At the 47th annual Congressional Pharmacy Summit held at the end of May by the National Community Pharmacists Association (NCPA), more than 300 pharmacists were in attendance to support legislation that is intended to bring greater clarity to prescription drug pricing.
H.R. 244, the âMAC Transparency Act,â which was introduced in 2015 by Rep. Doug Collins of Georgia, would amend title XVIII of the Social Security Act to provide standards for pharmacy benefits managers (PBMs) under the Medicare prescription drug program to further transparency of payment methodologies to pharmacies.
In addition, Rep. Earl L. âBuddyâ Carter (R-Ga), the only pharmacist currently serving in Congress, and three of his colleagues, Reps. Austin Scott (R-Ga), Dave Loebsack (D-Iowa), and Peter Welch (D-Vt), are circulating a letter to their colleagues asking them write to Acting Administrator Slavitt at the Centers for Medicare and Medicaid Services (CMS) and ask CMS to finalize and implement its âProposed Guidance on Direct and Indirect Remuneration (DIR) and Pharmacy Price Concessions.â
Because of the growing use of post-claim adjudication price concessions and fees imposed by PBMs, independent community pharmacies âare facing increasing uncertainty about their ability to serve Medicare beneficiaries,â the letter stated.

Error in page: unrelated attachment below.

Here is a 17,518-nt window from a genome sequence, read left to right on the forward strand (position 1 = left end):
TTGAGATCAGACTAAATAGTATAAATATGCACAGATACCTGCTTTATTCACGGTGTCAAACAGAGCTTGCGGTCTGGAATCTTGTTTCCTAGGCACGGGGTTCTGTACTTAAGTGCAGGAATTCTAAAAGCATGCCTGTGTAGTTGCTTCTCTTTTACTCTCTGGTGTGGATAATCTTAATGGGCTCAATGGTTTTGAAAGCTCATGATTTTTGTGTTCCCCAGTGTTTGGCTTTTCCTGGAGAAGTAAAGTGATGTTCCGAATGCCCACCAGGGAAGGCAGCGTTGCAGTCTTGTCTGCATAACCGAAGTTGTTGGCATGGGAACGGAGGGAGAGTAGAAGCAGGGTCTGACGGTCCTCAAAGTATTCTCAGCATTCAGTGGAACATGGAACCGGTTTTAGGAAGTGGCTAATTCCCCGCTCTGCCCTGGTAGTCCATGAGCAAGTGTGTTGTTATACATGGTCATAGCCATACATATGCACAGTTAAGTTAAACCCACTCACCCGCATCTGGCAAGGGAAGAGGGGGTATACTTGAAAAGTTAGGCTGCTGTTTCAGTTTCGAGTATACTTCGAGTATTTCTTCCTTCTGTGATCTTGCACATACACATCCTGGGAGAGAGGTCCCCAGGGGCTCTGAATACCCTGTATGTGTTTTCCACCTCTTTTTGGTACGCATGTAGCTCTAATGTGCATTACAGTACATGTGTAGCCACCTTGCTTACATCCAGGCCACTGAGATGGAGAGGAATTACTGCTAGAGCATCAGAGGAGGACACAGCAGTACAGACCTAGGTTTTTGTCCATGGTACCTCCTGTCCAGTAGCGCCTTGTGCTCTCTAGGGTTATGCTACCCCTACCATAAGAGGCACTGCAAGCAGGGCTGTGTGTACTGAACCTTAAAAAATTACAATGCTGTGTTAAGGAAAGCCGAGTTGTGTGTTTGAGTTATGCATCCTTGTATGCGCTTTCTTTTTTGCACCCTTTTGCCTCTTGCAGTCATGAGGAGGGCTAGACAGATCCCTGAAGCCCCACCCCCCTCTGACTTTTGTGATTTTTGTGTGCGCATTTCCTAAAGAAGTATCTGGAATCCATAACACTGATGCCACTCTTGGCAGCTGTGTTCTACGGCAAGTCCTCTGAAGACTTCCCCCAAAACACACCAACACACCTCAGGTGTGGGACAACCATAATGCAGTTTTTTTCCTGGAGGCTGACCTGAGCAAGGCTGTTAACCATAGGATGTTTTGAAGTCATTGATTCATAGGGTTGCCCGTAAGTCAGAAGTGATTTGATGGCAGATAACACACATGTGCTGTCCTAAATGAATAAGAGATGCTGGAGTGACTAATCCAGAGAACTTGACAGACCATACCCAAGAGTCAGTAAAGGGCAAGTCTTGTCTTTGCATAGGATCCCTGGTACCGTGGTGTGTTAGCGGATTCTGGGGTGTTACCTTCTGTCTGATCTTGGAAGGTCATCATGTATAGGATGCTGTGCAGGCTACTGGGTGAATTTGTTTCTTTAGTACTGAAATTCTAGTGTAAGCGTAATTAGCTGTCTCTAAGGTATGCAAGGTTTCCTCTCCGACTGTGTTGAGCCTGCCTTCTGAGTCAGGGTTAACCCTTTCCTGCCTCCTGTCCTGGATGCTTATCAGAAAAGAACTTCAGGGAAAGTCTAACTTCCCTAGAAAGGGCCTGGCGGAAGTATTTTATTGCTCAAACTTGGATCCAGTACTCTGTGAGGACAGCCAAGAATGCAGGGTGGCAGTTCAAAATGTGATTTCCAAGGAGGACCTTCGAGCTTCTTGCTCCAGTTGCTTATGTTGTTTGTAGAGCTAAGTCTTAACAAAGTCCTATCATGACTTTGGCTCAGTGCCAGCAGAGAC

Rep. Carter explained in a media call that DIR fees have been a âthorn in our side, specifically pharmacists, primarily because of clawbacks that occur weeks to months following an adjudicated claim.â
NCPA CEO B. Douglas Hoey, RPh, MBA, noted that the CMS guidance, when finalized, âwonât fix the problem, but it would certainly provide clarity.â
Other bills to consider
NCPA is also advocating for passage of H.R. 793, the âEnsuring Seniors Access to Local Pharmacies Act of 2015,â which would allow any willing community pharmacist to participate in a Part D preferred network. H.R. 592, the provider status bill, which has 282 co-sponsors, is also top of mind for NCPA members this year.